Rebecca Rushmore has taught Kindergarten this year on a temporary contract at Hickory Elementary, part of the Avon Community School Corporation which is near Indianapolis, Indiana. She is applying for elementary teaching jobs for next fall in anticipation of another year of growth and learning. Between her graduation with a degree in elementary education from Purdue University and her first teaching position this year, she was a manager at Radio Shack and worked in veterinary practice. Her daughter started Kindergarten this year, so the two of them have had fun comparing what they’ve done each day and each week throughout the year. She wrote today’s blog for National Kindergarten Day.
As teachers we have all had “the first year of teaching.” The one where some days you wonder if this is really all worth it. Is it worth it to spend so much time at school and away from my family preparing for the next lesson, the next week, or the next observation? But then two days later you wonder how and why you ever did anything else before teaching.
But really, this has been a wonderful first year of teaching for so many reasons. For one, my mentor, another kindergarten teacher, has been beyond wonderful in so many ways! She is always there to encourage me when I don’t feel like I know what I’m doing, and she is there to push me when she knows I need it. She has resources for anything and everything. And she is a great listener who offers advice for my difficulties.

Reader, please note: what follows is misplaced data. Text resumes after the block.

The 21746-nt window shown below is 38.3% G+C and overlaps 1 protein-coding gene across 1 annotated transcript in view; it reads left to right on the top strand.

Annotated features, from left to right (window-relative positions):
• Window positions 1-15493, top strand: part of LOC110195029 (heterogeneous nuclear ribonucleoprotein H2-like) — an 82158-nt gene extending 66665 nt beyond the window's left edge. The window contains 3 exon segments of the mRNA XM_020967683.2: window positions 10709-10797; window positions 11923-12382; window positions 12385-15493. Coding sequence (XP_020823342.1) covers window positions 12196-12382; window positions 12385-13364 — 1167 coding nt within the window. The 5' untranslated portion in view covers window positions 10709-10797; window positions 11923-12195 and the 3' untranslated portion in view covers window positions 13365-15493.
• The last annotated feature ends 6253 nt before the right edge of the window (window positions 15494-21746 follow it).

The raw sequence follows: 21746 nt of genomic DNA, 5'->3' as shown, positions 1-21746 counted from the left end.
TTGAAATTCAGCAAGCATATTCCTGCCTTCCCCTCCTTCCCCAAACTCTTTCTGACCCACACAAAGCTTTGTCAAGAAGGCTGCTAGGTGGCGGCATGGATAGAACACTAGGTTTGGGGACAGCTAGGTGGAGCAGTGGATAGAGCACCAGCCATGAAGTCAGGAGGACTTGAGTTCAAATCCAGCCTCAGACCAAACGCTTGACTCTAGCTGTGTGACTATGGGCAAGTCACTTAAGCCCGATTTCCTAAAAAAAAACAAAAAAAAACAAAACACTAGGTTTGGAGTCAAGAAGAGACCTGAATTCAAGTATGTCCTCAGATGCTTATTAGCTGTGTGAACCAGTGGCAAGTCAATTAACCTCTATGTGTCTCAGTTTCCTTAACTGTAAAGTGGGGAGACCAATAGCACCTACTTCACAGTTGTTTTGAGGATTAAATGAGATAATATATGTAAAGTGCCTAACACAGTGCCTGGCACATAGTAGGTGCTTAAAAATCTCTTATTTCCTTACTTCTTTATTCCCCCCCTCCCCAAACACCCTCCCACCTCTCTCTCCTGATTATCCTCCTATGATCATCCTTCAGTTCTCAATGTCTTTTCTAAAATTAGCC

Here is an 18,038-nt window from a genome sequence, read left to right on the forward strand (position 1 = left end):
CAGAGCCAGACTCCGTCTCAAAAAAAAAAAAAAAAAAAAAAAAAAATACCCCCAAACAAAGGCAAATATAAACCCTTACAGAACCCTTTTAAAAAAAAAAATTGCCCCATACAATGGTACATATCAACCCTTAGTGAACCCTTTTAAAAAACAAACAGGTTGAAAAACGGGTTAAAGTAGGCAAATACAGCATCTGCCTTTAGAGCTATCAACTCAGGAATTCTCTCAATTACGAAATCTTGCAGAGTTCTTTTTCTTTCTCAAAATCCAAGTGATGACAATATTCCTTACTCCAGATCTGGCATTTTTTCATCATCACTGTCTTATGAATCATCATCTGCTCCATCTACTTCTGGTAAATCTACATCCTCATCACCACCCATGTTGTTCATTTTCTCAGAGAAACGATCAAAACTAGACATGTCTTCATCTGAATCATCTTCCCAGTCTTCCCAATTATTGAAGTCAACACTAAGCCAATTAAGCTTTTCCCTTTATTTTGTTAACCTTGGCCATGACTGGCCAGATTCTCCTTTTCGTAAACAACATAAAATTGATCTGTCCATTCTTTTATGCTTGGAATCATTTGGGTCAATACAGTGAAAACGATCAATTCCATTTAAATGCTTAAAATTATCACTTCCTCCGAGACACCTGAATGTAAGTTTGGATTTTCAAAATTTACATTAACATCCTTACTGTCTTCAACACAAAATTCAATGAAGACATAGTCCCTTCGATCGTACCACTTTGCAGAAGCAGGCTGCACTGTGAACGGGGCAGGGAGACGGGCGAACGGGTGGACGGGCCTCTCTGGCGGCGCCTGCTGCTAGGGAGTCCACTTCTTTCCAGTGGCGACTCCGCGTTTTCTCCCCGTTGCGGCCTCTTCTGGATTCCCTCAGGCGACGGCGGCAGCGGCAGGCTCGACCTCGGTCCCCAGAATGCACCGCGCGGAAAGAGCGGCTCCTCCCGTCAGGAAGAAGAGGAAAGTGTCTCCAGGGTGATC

But my favorite part of my first year of teacher is my kindergarteners. They are amazing and are changing so fast in so many ways! The week before Spring Break was one of those great “Ah-Ha” weeks for me. We were working on writing in class, and with report cards having just come out a couple weeks before, I knew where most of my students were with their writing level. But I also knew that I had some students who were on the bubble of achieving the next level with their writing. So I did what I have been afraid to do all school year with their writing: I pushed them for more – more details, more sentences, and more information. And it was incredible! Some of my students who I didn’t think were ready to move to the next level of writing completely blew me away! And those who I knew were ready did even better than I expected. It was so rewarding!
It was a week where I really started to realize how much kindergarteners change throughout the school year. They come in to school at such different stages. Some of them are more than ready. They know half the sight words already, can count to 100, and know their letters and numbers forwards and backwards. But some of them come in to kindergarten with no previous structure, having never been away from their parents, and with no knowledge of letters or how they make words. But yet, they are all expected to know the same things when they leave kindergarten, including addition and how to write basic sentences. And it is my job as a kindergarten teacher to guide them through their journey. It is such a huge year for students to learn and develop and change. And it is so important for them to build upon.
And then I realized what a huge year it has been for me as a new teacher, to learn and grow and develop and change. And a year for me to build upon no matter where I teach or what grade level I teach after this.